I’d be curious to hear about your experiences navigating the parenting world as a father in a same-sex relationship… All-in-all, I’d be curious to know about your personal experiences (with the promise that I won’t generalize them to all same-sex parents), specifically those that come in relation to schools.
Well, first of all, my personal experiences should never be generalized to anyone, ever. Between the vagaries of my upbringing and the manifold quirks of my personality, it is horrifying to imagine drawing conclusions about anyone else based on my worldview. Ours would be a much weirder world if I were any kind of norm.
Anyhow, with that said I can move on to the question at hand — what’s my experience of being a same-sex dad, particularly vis-à-vis schools.
My experience with being a gay dad in relation to schools is a tidy example of why I can’t really speak for anyone else, in this case because I have it very, very good. The Better Half and I live in a deep blue part of a light blue state, and we send our nearly 3-year-old son to a Montessori school. There is another child with two fathers who had been going there before we arrived. While we were sure to raise the question about how they handle the topic of “non-traditional” families when we visited before enrolling our son, under the circumstances it seemed rather like asking if the building had functional plumbing. They fell all over themselves reassuring us that of course they welcome all kinds of families at their school. We knew we had nothing to worry about.
However, you’ll note that we felt compelled to ask. And perhaps that’s the only illustrative point to be found in my experience. We will always feel compelled to ask. We will never send our son to a new school without making sure in advance that our family will be respected, and that bullying will be taken seriously if it occurs. (I pity the child who bullies my kid because he has two dads. [Actually, I pity the child who bullies my kid for any reason.] I fear I will make Rebecca De Mornay in the playground scene from “The Hand that Rocks the Cradle” look like Donna Reed.) It will always be something about which we will be vigilant, at least for the foreseeable future.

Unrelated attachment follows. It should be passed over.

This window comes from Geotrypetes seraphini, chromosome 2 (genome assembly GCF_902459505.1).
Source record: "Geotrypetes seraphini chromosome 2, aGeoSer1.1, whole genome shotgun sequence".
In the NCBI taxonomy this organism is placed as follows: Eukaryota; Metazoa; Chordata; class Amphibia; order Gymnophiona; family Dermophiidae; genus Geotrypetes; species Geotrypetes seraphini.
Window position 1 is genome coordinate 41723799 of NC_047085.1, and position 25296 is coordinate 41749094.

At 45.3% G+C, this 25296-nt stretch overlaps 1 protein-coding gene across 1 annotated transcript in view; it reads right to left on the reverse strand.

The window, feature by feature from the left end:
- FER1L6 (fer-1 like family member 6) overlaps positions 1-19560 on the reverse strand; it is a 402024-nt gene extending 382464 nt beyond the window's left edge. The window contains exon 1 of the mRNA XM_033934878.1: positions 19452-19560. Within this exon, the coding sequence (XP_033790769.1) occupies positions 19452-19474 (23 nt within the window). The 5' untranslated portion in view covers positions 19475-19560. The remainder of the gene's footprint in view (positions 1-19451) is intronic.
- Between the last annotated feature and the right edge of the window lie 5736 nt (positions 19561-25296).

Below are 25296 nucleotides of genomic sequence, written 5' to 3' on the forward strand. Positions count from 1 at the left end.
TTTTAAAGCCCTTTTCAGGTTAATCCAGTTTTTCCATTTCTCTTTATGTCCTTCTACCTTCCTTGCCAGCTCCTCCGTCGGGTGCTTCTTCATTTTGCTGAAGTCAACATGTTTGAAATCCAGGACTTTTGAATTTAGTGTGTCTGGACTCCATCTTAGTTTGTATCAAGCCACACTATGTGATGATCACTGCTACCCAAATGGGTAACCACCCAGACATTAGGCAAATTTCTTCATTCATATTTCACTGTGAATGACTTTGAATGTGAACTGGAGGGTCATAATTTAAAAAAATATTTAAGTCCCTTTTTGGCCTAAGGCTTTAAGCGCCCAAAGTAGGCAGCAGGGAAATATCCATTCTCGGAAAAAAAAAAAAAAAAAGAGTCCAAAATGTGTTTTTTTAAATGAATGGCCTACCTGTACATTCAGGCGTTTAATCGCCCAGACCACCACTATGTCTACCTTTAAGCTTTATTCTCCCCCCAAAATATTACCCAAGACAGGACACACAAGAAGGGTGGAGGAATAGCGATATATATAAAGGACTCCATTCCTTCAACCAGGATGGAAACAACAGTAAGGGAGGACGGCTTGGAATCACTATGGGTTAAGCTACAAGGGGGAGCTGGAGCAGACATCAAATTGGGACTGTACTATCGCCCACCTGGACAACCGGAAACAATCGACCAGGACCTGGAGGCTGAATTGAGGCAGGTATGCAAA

In this way, I suspect we are like any other family that deviates from the norm in some way. I am sure members of minority religions have to ask similar questions in certain parts of the country, for example. I don’t feel victimized by this additional duty to my child, and consider it one of the responsibilities I agreed to face when I participated in the decision to adopt a child in the first place. Indeed, it is a smaller-scale, educationally-oriented version of larger decisions about where we would and would not live. I hope that this question will be rendered moot in the years to come, and am optimistic about those chances. But in the meantime, I will always have to be attentive about a detail that opposite-gendered parents don’t have to consider at all.